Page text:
WordPress started out as a blogging platform back in 2003.
It offered a very user-friendly Content Management System (CMS) which allowed non-technical writers to set up a simple blog without knowing code.
There were two other major CMS’s on the market when WordPress appeared, Joomla and Drupal. These were complicated systems for larger sites. They were designed mostly for programmers and not bloggers, so they were more difficult to use. But they still offered a great solution to anyone who wanted more than just a blogging site.
When WordPress expanded into larger websites in around 2005, they really took off. While they offered much of the same functionality as Joomla and Drupal, the CMS was easier to use. This appealed to business owners and programmers alike. While WordPress usage skyrocketed, Joomla and Drupal began to fledge.
Today, WordPress is the dominant CMS on the market. Other CMS’s have risen and collapsed. Joomla and Drupal are still muscling through. But WordPress reigns supreme. A larger percentage of website owners have a WordPress site and if trends continue, there will be a lot more. That’s why we’ve dedicated the next two chapters to WordPress optimization.
If you do not have a WordPress website, you can skip Chapters 4 and 5. If you do have a WordPress site, or are planning to switch over, this next section will teach you how to optimize your WordPress website for SEO.
Update to the Latest Version of WordPress
Depending on what version you’re running, you may want to update to the latest version of WordPress. The advantage of updating is that the latest version should give you some user improvements and perhaps even some SEO advantages.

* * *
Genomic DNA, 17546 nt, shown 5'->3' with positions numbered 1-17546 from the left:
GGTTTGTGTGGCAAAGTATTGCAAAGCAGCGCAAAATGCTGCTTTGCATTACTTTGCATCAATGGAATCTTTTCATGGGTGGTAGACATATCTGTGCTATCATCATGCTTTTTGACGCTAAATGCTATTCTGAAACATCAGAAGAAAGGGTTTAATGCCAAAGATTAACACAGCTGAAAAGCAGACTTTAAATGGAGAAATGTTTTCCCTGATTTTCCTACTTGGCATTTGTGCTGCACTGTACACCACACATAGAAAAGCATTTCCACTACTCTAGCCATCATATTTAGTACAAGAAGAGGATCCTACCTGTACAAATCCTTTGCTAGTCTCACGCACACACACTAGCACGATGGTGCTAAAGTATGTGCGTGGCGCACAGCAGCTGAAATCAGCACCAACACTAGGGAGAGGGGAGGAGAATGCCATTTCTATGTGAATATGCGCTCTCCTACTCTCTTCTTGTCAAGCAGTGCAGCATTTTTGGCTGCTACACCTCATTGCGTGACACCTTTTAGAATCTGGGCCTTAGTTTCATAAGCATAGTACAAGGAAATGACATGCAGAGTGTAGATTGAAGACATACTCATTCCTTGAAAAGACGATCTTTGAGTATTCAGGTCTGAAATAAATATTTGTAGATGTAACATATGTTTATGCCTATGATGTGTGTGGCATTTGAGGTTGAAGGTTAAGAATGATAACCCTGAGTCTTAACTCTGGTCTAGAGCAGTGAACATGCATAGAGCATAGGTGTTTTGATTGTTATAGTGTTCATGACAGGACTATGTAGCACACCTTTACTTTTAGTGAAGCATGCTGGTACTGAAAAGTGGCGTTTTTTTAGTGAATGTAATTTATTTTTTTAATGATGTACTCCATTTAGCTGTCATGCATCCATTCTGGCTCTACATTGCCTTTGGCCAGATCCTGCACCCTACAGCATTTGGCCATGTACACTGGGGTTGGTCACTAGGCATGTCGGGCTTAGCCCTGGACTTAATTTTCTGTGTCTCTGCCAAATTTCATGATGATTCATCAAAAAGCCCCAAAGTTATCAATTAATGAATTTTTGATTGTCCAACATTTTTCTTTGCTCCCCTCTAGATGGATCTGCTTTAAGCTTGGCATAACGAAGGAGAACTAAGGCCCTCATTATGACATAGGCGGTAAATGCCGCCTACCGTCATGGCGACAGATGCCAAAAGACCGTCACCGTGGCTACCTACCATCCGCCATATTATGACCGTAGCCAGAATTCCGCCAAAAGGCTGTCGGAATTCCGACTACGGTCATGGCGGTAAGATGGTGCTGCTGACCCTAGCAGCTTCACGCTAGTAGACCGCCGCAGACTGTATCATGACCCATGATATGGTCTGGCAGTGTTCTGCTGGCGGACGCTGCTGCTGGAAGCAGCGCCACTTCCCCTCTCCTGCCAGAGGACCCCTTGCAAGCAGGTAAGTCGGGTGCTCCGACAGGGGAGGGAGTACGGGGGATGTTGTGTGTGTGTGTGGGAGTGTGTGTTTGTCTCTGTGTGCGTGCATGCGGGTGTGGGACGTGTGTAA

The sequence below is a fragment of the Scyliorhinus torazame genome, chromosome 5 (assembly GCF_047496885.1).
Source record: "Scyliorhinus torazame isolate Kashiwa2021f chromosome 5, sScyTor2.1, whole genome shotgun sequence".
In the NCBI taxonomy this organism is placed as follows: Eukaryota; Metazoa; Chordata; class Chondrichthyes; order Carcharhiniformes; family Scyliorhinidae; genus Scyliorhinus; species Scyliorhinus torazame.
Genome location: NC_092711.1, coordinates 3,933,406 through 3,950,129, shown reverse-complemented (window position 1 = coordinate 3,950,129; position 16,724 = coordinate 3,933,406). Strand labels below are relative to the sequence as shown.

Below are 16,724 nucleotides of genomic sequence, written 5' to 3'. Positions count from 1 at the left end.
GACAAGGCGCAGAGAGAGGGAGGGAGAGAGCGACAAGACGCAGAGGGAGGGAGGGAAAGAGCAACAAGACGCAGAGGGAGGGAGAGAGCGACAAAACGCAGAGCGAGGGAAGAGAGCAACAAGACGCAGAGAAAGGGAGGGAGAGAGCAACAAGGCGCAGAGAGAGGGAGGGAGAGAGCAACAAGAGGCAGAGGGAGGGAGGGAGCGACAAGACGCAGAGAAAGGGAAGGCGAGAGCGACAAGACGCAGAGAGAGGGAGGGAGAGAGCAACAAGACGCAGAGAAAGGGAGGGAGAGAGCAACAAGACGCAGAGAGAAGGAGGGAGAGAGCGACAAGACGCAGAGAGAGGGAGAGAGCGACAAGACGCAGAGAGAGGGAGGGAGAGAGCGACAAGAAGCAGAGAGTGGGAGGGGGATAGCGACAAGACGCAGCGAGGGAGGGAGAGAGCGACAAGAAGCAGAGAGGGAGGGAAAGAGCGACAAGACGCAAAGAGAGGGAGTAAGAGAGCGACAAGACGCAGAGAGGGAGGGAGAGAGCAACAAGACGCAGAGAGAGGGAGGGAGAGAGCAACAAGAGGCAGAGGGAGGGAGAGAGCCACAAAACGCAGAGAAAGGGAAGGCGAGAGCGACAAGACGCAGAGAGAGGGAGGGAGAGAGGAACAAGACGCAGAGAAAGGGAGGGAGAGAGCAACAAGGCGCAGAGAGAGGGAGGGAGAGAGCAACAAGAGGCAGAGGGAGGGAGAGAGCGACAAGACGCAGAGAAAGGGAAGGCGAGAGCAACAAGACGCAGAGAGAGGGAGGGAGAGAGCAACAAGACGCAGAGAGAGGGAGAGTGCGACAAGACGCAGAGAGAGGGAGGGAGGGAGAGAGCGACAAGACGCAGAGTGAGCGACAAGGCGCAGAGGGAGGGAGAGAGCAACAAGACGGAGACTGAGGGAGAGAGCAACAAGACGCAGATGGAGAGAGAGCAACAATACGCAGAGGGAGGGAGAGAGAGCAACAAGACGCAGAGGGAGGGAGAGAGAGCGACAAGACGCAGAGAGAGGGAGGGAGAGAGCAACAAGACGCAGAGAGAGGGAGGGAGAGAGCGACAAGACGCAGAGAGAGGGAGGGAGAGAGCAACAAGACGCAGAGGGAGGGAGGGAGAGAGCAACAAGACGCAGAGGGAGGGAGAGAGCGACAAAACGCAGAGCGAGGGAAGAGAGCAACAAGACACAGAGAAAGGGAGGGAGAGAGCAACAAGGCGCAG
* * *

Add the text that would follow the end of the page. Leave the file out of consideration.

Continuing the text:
Warning: Upgrading WordPress is a serious task and should not be undertaken without a careful audit of your site. The danger is that some things may update while other things may not. If you look through your plugins and theme and discover anything that won’t update, you must decide to either replace them or not conduct the update. You could break your site if you update without a careful audit of your plugins and theme.
Back Up Your Pages and Posts
Even if by your best estimates your site is able to be updated, make sure you back it up. First, backup your WordPress pages and posts to your hard drive. You want to make sure you have a copy just in case you lose them after the upgrade.
Steps to back up your pages and posts:
- Click the tools icon in the top left sidebar and press ‘Export’.
- On the next screen click ‘Download Export File’.
- Create a new folder in your hard drive to hold your site’s files.
Back Up Your Database
Secondly, make sure to back up your WordPress database so you can revert the changes you made upon upgrading your current release, if needs be. The WP – DB Manager plugin backs up and optimizes your blog database on auto pilot.
- Using the WP-DB Manager:
- Click ‘Database’
- Click ‘Backup DB’
- The Backup Status checks should be green (‘Excellent. You Are Good To Go’)
- Choose to GZIP (compress) the results
- Click ‘Backup’
Restoring Your Database (if necessary):
- Under the WP-DB Manager tab, go to the ‘Manage Database’ tab.
- Select a backup created 12 hours prior to the plugin being installed.
- Click the ‘Restore’ button.
- A message will pop up on top of the admin page within 30 seconds confirming that is was successfully restored.
Deactivate Your Plugins
Next, you will have to deactivate your installed plugins.
Go to your ‘Manage Plugins’ page to deactivate them. Getting the new update requires you to check if the plugins you’ve installed have been updated to the latest release to work.
So disabling them avoids fewer issues when troubleshooting.
Lastly, update to the latest WordPress release by following the steps below:
- Click the link in the new version banner (if it’s there) or go to Tools -> Upgrade (or Update for version 3).
- Once you’re on the ‘Update WordPress’ page, click the button ‘Update Automatically’.
Reactivate your plugins and run your site to check for issues. If after you have reactivated the plugins you notice issues, try to deactivate and reactivate the plugins one-by-one to find the cause. If your trouble shooting doesn’t work, you may have to write the author of the plugin to report the issue.
Check back soon for more Search Engine Optimization tips!